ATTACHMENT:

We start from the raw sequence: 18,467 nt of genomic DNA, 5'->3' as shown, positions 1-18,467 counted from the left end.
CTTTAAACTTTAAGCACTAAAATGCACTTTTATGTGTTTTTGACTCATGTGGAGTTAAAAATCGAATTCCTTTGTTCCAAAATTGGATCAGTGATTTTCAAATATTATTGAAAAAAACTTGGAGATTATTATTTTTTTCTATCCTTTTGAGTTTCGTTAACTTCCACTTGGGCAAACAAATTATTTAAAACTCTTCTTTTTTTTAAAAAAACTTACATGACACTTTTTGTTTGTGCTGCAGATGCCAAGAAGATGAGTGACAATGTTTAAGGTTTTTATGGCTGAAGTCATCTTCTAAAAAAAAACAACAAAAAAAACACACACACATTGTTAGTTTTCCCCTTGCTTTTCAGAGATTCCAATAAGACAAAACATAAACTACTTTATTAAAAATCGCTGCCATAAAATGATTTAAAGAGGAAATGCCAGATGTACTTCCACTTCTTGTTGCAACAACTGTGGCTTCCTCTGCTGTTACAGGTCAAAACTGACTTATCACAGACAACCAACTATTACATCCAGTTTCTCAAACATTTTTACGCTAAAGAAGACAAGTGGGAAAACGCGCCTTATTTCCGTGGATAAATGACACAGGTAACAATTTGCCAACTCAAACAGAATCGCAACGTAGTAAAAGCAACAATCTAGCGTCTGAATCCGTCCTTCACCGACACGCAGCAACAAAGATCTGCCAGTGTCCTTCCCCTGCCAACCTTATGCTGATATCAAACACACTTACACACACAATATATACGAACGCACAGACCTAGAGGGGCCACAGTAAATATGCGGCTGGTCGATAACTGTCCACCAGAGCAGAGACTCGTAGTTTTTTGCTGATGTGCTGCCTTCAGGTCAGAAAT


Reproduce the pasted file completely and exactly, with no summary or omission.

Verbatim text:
We start from the raw sequence: 18,467 nt of genomic DNA, 5'->3' as shown, positions 1-18,467 counted from the left end.
CTTTAAACTTTAAGCACTAAAATGCACTTTTATGTGTTTTTGACTCATGTGGAGTTAAAAATCGAATTCCTTTGTTCCAAAATTGGATCAGTGATTTTCAAATATTATTGAAAAAAACTTGGAGATTATTATTTTTTTCTATCCTTTTGAGTTTCGTTAACTTCCACTTGGGCAAACAAATTATTTAAAACTCTTCTTTTTTTTAAAAAAACTTACATGACACTTTTTGTTTGTGCTGCAGATGCCAAGAAGATGAGTGACAATGTTTAAGGTTTTTATGGCTGAAGTCATCTTCTAAAAAAAAACAACAAAAAAAACACACACACATTGTTAGTTTTCCCCTTGCTTTTCAGAGATTCCAATAAGACAAAACATAAACTACTTTATTAAAAATCGCTGCCATAAAATGATTTAAAGAGGAAATGCCAGATGTACTTCCACTTCTTGTTGCAACAACTGTGGCTTCCTCTGCTGTTACAGGTCAAAACTGACTTATCACAGACAACCAACTATTACATCCAGTTTCTCAAACATTTTTACGCTAAAGAAGACAAGTGGGAAAACGCGCCTTATTTCCGTGGATAAATGACACAGGTAACAATTTGCCAACTCAAACAGAATCGCAACGTAGTAAAAGCAACAATCTAGCGTCTGAATCCGTCCTTCACCGACACGCAGCAACAAAGATCTGCCAGTGTCCTTCCCCTGCCAACCTTATGCTGATATCAAACACACTTACACACACAATATATACGAACGCACAGACCTAGAGGGGCCACAGTAAATATGCGGCTGGTCGATAACTGTCCACCAGAGCAGAGACTCGTAGTTTTTTGCTGATGTGCTGCCTTCAGGTCAGAAAT